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How Do I Help My Partner be More Open?

By Chapel Taylor-Olsen, BA; and Professional Practice Extension Assistant Professor, Dr. Ashley Yaugher

Couple sitting away from eachother on couch
When our partner says, “I don’t want to talk about that,” or claims “nothing is wrong” when we can tell that they are upset, it’s easy to assume that they’re angry at us or worry that pushing further will cause a fight. However, there are many other emotions and past experiences that could be at play. Our partner may be feeling unsure of their emotions, or our reaction. They may not have processed what they’re feeling and may honestly not know how to answer our questions (Navarra, 2021; Regan, 2020; Briere & Lanktree, 2011). We must accept that intimacy cannot be forced, takes time and patience, and creating the environment where they feel safe is important for this process. Here are five tips for encouraging our partner to be more open: 
1. Wait for the Right Time: We must process own feelings first, become calm, then let our partner know that we’d like to talk. Heading into a conversation too emotional can make communication difficult. Also, we should make sure our partner is in the right mindset for the conversation. For instance, don’t approach a sensitive subject when they’re upset about work (Lamothe, 2019).
2. Active Listening: Use nonverbal communication to tell our partner that we’re ready to listen – make eye contact, have a neutral facial expression, face them, avoid crossing our arms and legs (Regan, 2020). Do not interrupt them. Our main goal should be to listen and understand how our partner feels, not to fix anything. Periodically rephrase what the other person has said to see if we understood it correctly (e.g., “It sounds like you felt…”) and remember not to be afraid of silence (Bloom & Bloom, 2014; Hoppe, 2007).
3. Personal Sharing: Use I statements (e.g., “I feel upset when…”), to state our feelings without placing blame or judgment. Sharing how we’re feeling and what we have experienced can help the other person feel safe opening up. However, be careful not to dominate the conversation. Shoot for listening 80% of the time and talking 20% (Regan, 2020; Hoppe, 2007). Always be honest about what we’re feeling and if we’re not ready to share something, be honest about that too (Carter, 2021).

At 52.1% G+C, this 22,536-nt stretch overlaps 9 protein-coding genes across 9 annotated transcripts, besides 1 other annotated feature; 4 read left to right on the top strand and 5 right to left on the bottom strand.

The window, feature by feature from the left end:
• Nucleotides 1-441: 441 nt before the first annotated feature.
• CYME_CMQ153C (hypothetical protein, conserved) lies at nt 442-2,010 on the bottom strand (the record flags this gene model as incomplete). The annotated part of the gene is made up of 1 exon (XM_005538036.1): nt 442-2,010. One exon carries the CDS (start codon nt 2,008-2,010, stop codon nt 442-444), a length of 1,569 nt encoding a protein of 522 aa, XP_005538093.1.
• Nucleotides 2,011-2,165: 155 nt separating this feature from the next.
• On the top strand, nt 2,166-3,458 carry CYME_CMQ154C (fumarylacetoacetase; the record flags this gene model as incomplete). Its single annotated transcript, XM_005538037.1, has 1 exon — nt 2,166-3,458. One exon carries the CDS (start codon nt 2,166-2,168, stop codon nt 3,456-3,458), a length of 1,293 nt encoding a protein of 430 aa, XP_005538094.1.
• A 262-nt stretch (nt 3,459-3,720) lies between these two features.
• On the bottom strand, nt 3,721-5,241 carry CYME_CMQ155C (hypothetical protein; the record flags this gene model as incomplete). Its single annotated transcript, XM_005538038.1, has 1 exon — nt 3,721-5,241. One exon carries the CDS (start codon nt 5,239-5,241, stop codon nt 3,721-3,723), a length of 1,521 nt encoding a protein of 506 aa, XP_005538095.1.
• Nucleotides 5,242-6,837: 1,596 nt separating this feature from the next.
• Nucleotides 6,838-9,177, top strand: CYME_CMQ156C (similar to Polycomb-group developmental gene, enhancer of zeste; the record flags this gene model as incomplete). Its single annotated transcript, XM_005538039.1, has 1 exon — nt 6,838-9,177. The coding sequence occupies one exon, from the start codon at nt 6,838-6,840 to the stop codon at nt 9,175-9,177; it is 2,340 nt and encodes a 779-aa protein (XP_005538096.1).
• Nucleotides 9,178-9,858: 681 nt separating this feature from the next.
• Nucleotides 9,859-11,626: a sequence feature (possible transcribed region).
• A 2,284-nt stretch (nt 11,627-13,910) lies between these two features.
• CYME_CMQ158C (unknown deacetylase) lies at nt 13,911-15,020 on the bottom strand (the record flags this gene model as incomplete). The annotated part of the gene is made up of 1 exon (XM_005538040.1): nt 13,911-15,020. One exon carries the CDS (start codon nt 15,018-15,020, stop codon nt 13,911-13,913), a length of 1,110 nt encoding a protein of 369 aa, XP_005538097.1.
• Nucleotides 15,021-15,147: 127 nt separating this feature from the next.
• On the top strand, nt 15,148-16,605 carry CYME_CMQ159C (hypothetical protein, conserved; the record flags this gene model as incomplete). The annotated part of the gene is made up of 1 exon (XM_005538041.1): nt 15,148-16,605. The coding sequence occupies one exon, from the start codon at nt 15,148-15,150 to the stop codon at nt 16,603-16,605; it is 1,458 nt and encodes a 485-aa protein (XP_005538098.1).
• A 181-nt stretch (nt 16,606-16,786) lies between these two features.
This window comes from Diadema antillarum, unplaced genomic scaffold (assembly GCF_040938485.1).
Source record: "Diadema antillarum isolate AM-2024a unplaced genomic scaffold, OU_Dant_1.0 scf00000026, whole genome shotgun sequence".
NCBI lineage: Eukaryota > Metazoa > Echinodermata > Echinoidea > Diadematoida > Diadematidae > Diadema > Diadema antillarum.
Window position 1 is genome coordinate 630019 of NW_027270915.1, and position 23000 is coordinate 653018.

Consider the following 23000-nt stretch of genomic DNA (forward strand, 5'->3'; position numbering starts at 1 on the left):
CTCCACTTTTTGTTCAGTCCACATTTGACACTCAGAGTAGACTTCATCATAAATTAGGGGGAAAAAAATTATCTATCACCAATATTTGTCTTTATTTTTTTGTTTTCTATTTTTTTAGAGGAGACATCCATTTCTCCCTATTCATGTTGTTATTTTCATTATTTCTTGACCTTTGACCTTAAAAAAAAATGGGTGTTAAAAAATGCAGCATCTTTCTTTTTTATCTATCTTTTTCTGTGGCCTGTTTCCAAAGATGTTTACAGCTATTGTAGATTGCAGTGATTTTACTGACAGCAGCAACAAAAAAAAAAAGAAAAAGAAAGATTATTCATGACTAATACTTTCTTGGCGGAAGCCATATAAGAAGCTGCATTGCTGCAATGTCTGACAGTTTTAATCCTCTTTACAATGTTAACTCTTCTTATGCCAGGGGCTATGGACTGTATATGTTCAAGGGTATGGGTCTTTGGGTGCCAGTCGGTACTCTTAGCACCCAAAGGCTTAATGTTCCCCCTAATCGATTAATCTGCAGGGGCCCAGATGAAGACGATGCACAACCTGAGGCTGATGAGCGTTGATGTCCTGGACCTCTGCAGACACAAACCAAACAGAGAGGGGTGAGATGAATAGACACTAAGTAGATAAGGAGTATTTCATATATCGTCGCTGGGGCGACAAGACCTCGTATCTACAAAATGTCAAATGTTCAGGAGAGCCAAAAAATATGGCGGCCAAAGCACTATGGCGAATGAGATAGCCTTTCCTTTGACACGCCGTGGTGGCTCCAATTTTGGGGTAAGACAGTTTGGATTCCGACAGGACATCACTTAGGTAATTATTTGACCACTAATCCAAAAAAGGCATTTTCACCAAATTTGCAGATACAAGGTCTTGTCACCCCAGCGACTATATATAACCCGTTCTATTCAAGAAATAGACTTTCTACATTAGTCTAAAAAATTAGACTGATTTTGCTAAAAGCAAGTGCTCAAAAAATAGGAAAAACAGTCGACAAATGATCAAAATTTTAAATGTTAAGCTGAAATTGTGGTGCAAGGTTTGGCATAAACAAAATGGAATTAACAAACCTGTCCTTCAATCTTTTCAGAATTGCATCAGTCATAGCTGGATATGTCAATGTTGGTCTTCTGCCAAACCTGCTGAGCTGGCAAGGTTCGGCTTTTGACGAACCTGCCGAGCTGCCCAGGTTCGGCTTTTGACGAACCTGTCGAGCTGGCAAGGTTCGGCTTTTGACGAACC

4. Be Worthy of Trust: Everyday moments can be opportunities to show the person we love that they can trust us. When we make a commitment, follow through with it. Communicate with them about everyday things -- when we’ll be home late, what we’d like to have for dinner, our desire to go out on the weekend, etc. Build the trust and dialogue slowly (Carter, 2021). 
5. Have Patience: Things are likely to feel the most frustrating when we’ve begun to see improvement and feel hope our partner will be more open. Have patience. Expect the improvements to be small and celebrate even the most incremental results (Bloom & Bloom, 2014; Briere & Lanktree, 2011). It may also be important to observe our own reason for wanting our partner to open up more. Are there fears or insecurities we have that might be driving this desire (Regan, 2020)? We may consider seeking professional support for our own unresolved histories. 
Supportive and ongoing communication is essential to healthy relationships but requires active participation from all sides. We can start by following these tips to build an environment in which our closed-off partners feel safe opening up. 


  • Bloom, L. & Bloom, C. (2014, September 8). 12 steps to getting someone to open up: Tread lightly, but don’t give up hope. Psychology Today. https://www.psychologytoday.com/us/blog/stronger-the-broken-places/201409/12-steps-getting-someone-open
  • Briere, J. N. & Lanktree, C. B (2011). Treating complex trauma in adolescents and young adults. SAGE Publications.
  • Carter, B. (2021, August 10). 4 tips to build everyday trust in relationships. The Gottman Institute. https://www.gottman.com/blog/4-tips-to-build-everyday-trust-in-relationships/
  • Hoppe, M. H., (2007). Active listening: Improve your ability to listen and lead. Center for Creative Leadership.
  • Lamothe, C. (2019, October 29). Talk it out: Communication 101 for couples. Healthline.https://www.healthline.com/health/lack-of-communication#communication-tips
  • Navarra, R. (2021, October 7). The dark side of anger: What every couple should know. The Gottman Institute. https://www.gottman.com/blog/the-dark-side-of-anger-what-every-couple-should-know/
  • Regan, S. (2020, April 27). 7 ways to get a closed-off person to open up to you. Mind Body Green https://www.mindbodygreen.com/articles/how-to-get-someone-to-open-up